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No. 75: May-Jun 1991

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The first food: tholin

"You've just had a hard day evolving into the first life-form on your primitive planet, and you're ready to chow down. Problem: What can you eat? A quick survey of the food chain isn't promising; you're it. Do you simply starve to death, ending your world's brief experiment with life? Not if a rust-colored substance called tholin is within reach. Tholin may have served as breakfast, lunch, and dinner for the first life on Earth."

The tholins are hard, red-brownish substances made of complex organic compounds. They do not exist naturally on earth, because our present oxidizing atmosphere blocks their synthesis. However, tholins can be made in the lab by subjecting mixtures of methane, ammonia, and water vapor to simulated lightning discharges. Conditions like this probably exist many places in the universe. In fact, the icy moons of the outer solarsystem planets appear ideal places for tholin manufacturing.

What would eat such stuff? Lab tests show that many kinds of bacteria love it and thrive on it. (Chaikin, Andrew; "First Foods," Discover, p. 18, February 1991.)

Comment. A purposeless universe that just happens to create a substance for primitive life? Strange that things should be this way!

From Science Frontiers #75, MAY-JUN 1991. 1991-2000 William R. Corliss

Science Frontiers Sourcebook Project Reviewed in:

Quotes

  • "A sourcebook of unexplained phenomena is therefore a valuable addition to a collection of scientific literature. William R. Corliss has provided this in the past with his source books of scientific anomalies in several subjects, and now he has provided it for astronomy. He has done an excellent job of collecting and editing a large amount of material, taken in part from scientific journals and in part from scientific reporting in the popular or semi-scientific press." -- "The Mysterious Universe: A Handbook of Astronomical Anomalies", reviwed by Thomas Gold, Cornell University, in Icarus, vol.41, 1980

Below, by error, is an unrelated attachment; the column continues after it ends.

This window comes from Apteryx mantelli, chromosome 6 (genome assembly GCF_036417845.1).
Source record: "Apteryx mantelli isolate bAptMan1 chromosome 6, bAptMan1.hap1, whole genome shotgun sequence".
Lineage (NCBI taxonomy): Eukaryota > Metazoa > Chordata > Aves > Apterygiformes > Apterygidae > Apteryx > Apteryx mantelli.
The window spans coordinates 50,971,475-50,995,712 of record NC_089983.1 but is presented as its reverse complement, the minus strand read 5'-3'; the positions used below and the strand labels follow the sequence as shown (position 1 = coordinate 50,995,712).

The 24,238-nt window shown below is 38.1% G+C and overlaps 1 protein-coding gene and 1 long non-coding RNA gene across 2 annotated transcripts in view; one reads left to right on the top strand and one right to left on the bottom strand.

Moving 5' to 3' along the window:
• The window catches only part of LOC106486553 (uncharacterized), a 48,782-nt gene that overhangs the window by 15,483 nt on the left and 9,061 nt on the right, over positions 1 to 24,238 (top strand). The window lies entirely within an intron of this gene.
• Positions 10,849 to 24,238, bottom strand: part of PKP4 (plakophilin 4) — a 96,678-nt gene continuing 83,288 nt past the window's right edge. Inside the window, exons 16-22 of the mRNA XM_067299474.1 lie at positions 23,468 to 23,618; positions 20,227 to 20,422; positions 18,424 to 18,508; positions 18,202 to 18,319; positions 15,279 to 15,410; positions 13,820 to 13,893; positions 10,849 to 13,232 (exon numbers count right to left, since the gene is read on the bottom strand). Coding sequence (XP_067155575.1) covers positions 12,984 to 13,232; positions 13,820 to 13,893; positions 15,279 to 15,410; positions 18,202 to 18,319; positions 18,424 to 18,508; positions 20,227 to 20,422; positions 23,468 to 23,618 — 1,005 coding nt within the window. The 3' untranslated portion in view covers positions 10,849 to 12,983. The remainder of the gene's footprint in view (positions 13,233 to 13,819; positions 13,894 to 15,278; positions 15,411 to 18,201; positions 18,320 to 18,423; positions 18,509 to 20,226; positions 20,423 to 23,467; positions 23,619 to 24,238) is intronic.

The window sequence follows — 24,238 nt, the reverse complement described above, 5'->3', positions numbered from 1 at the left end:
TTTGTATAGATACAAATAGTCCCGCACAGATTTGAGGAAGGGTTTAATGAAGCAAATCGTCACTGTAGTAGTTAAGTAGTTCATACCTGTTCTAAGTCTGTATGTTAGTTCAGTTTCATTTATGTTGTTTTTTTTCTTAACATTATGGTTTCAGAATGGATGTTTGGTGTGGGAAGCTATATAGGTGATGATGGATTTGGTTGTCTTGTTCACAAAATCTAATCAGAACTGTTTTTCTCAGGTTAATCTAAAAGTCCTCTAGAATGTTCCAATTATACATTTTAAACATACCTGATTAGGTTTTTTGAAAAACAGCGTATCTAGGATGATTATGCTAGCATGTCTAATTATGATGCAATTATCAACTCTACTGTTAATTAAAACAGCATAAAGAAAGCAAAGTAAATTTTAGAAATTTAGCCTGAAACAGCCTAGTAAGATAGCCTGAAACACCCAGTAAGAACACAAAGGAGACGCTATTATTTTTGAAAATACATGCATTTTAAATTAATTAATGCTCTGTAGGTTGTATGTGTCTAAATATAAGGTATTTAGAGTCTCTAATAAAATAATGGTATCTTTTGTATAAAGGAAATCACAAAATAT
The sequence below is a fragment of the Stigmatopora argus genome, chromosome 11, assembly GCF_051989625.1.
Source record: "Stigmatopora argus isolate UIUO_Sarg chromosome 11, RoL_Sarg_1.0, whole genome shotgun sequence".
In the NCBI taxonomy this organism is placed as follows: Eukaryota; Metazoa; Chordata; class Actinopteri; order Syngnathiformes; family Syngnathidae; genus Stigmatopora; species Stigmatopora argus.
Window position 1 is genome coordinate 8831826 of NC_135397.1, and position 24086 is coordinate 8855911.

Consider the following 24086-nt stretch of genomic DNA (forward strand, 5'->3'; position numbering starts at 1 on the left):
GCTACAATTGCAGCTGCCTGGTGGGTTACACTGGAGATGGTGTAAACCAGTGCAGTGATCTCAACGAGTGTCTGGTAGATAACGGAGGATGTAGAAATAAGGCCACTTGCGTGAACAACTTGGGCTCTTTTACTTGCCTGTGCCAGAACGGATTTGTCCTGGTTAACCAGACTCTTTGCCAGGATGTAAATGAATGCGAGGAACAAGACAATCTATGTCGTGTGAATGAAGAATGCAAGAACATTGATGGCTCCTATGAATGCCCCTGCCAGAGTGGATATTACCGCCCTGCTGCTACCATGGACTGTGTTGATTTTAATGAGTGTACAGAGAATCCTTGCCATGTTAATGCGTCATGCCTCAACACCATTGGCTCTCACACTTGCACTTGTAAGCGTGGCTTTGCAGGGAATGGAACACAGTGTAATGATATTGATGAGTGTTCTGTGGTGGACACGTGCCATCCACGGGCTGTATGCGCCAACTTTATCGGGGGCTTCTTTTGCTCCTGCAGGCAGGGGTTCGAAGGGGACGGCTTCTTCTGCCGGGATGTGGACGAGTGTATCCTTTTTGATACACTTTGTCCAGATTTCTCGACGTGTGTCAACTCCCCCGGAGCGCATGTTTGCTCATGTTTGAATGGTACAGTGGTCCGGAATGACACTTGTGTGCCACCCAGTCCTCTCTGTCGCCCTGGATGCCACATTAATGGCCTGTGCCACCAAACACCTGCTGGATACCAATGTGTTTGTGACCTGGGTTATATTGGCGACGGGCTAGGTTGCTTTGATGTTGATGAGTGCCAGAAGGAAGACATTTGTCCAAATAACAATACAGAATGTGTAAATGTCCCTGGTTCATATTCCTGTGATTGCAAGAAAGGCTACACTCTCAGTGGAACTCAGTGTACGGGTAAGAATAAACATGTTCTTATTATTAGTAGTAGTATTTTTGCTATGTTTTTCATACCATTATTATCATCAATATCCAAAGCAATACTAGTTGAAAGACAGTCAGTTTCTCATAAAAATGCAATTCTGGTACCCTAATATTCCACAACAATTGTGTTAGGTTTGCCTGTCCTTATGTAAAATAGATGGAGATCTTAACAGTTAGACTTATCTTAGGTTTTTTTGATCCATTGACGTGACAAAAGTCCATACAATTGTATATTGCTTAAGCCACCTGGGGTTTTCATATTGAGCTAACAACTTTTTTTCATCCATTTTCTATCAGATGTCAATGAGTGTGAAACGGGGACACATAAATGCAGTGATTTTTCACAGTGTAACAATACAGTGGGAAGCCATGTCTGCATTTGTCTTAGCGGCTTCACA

• "An interesting, systematic presentation of unusual weather [..] This book is recommended for a general audience" --"Corliss, William R., Tornados, Dark Days, Anomalous Precipitation, and Related Weather Phenomena, Sourcebook Project, 1983.", revieweed in Choice, September 1983
  • "..the science is necessarily somewhat speculative, but Corliss's symthesis is based on reputable sources." -- "Corliss, William R. (Compiler). Lightning, Auroras, Nocturnal Lights, and Related Luminous Phenomena" reviwed by Joseph M. Moran, Univ. of Wisconsin in Science Books and Films, Sep/Oct 1983

  • "Before opening the book, I set certain standards that a volume which treads into dangerous grounds grounds like this must meet. The author scrupulously met, or even exceeded those standards. Each phenomenon is exhaustively documented, with references to scientific journals [..] and extensive quotations" -- "Book Review: The moon and planets: a catalog of astronomical anomalies", The Sourcebook Project, 1985., Corliss, W. R., Journal of the Royal Astronomical Society of Canada, Vol. 81, no. 1 (1987), p. 24., 02/1987